the page seems to load ok but I get the popup message:
Internet Explorer cannot open the Internet site 
The connection with the server ws reset

On Netscape no errors but the download also takes forever. 
The slow download seems to be caused by the 
FieldStorage() call.


Comment By: Matthew King (kyrrigle)
Date: 2002-03-28 13:21

Logged In: YES 

this looks like the same issue as #430160.  and here's what 
I just wrote there...

it appears that IE is sending 2 extra bytes ('\r\n') after 
the request data.  and if you don't read those two extra 
bytes off, the window's socket handling gets messed up.

the result is that a partial response is returned and the 
socket closed.  IE tries to recover by re-POST'ing (which 
is behavior specified in the HTTP/1.1 RFC)... only they 
seem to add an embedded NULL the second time through, and 
the original socket problem happens again anyway.

Try reading an extra 2 bytes from the rfile before sending 
your response and the problem should go away.  (you can do 
that by 'self.rfile._rbufsize = content_length + 2' inside 
your do_POST method before reading the content)

not sure what the real fix for this should be?


Comment By: Guido van Rossum (gvanrossum)
Date: 2001-09-05 08:40

Logged In: YES 

Load shedding.


Comment By: Guido van Rossum (gvanrossum)
Date: 2001-08-09 06:14

Logged In: YES 

Reopening -- not that I have time for this. :-(

Note that that patch is in socket.py.

If this really is a work-around, I'd like to understand why.


Comment By: Steve Pike (oztourer)
Date: 2001-08-09 05:27

Logged In: YES 

To further elaborate on the problems with POST on Windows 
95: without having reached any real understanding of the 
problem I have found a tolerable workaround. By modifying 
the default _rbufsize for class _fileobject in socket.py I 
can get any POSTs with text length less than _rbufsize to 
work. Here is the mod:

class _fileobject:
    def __init__(self, sock, mode, bufsize):
        self._sock = sock
        self._mode = mode
        if bufsize < 0:
            bufsize = 512
        # SP 9 Aug 2001: default _rbufsize is too small, 
crashing CGIHTTPServer on POST's
        # This fix still only allows pages of less than 
given buffer size to be updated,
        # so the real fix has still to be discovered.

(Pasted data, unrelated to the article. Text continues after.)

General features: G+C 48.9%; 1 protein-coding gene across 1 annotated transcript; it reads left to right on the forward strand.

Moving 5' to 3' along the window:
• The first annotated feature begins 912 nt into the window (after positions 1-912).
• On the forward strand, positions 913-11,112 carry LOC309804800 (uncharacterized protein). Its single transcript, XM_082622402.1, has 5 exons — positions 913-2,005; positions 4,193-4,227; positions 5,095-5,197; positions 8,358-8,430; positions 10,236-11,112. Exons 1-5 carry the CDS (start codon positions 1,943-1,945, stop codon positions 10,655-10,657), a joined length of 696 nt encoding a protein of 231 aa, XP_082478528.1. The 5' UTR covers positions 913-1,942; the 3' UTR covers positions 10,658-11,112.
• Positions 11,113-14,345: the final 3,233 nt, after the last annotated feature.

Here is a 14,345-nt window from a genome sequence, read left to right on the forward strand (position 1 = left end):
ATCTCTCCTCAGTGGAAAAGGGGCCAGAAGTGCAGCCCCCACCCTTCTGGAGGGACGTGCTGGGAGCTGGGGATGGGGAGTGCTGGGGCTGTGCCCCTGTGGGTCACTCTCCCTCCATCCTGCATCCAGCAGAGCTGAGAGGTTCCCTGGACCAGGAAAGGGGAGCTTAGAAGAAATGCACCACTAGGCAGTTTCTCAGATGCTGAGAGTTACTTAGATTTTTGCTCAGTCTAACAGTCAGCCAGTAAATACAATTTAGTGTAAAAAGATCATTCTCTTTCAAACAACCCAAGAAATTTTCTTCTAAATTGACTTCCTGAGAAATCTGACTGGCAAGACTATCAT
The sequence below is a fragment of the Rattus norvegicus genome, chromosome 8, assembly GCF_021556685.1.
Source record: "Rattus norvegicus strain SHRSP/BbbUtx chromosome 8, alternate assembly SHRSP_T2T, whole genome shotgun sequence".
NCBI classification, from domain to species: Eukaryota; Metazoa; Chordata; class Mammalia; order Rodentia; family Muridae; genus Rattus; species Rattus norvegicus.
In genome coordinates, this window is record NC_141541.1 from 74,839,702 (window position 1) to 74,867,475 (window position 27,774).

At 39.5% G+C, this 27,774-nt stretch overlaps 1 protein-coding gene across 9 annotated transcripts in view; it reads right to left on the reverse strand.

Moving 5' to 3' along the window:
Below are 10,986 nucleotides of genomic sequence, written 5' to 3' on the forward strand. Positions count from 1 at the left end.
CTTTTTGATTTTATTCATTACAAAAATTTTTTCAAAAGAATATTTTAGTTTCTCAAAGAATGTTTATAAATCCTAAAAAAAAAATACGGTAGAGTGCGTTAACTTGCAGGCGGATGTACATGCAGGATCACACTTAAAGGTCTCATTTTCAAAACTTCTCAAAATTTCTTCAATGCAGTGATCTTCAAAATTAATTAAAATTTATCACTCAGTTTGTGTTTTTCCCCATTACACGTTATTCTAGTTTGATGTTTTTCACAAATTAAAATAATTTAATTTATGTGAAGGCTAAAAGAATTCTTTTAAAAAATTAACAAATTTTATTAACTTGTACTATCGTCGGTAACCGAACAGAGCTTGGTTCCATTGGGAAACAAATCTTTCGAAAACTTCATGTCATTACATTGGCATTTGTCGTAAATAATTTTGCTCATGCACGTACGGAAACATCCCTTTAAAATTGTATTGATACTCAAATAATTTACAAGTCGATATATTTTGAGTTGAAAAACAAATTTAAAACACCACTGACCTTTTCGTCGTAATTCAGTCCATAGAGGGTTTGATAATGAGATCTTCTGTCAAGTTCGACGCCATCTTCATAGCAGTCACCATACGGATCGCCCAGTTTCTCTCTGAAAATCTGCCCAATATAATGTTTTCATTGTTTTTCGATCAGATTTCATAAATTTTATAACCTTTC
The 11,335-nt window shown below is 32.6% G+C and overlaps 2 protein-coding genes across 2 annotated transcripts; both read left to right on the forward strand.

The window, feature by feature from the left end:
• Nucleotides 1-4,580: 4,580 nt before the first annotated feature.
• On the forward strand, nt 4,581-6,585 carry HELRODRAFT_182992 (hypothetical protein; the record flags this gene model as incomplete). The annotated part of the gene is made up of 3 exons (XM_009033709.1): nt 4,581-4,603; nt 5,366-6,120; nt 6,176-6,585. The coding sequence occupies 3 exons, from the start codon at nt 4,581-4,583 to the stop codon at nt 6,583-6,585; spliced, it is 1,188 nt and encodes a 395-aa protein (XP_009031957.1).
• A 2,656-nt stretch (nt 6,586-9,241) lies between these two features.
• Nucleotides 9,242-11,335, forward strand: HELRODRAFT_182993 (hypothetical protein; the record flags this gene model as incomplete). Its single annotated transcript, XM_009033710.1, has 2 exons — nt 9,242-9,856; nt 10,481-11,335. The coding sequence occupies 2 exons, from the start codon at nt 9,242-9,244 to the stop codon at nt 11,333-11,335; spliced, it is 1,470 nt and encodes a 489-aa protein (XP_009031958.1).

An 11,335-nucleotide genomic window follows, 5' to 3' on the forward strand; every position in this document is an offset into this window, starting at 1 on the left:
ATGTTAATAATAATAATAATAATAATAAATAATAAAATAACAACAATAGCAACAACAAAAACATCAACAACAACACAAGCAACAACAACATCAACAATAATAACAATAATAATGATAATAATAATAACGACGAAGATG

#self._rbufsize = max(1, bufsize)
        self._rbufsize = max(16*1024, bufsize)
        self._wbufsize = bufsize
        self._wbuf = self._rbuf = ""

-- StevePike


Comment By: Guido van Rossum (gvanrossum)
Date: 2001-08-07 12:59

Logged In: YES 

I agree that this is a laudable goal, but I don't have the
time to spend to work on this.  Please upload a patch to the
SF patch manager and assign it to me and I'll look at it.

In the mean time, I've applied the two small suggestions and
will close this bug report.


Comment By: Nobody/Anonymous (nobody)
Date: 2001-05-29 09:29

Logged In: NO 

I want to elaborate on the second-to-last 
paragraph in this report.  CGIHTTPServer 
in 2.1 and 2.0 is apparently broken for 
POST requests (only) to CGI scripts, when
running locally on Windows with an IE client.

The details: there is a problem with 
the combination of a CGIHTTPServer and 
Intenernet Explorer both running locally 
on Windows (with server name "localhost").
In this setup, POST requests to CGI scripts
fail, but GET requests to the exact same 
script work fine.  That is, a form with 
method=GET, or a URL with an appended 
query string, both work ok.

In POST mode, the CGI script gets proper
data in the input stream, and generates 
a correct reply stream (which is in fact 
identical to the output generated for 
quivalent GET requests).  So, somewhere 
between CGIHTTPServer and IE, the data 
seems to be dropped or munged.  The same
thing happens of you force CGIHTTPServer 
to use execfile() to launch the script, 
instead of os.popen2.

I've also observed that endline conventions 
seem to be irrelevant to the problem; using 
\n or \r\n makes no difference in both the 
input and reply streams.  I've also been 
told that the problem may not exist in 
Netscape clients.

Since CGIHTTPServer is a very nice way to test
CGI scripts (all you need is a standard Python
install), this seems important.  It would also 
be nice if the directory assumptions in that 
module were more customizable, but that's just
a wish.

--Mark Lutz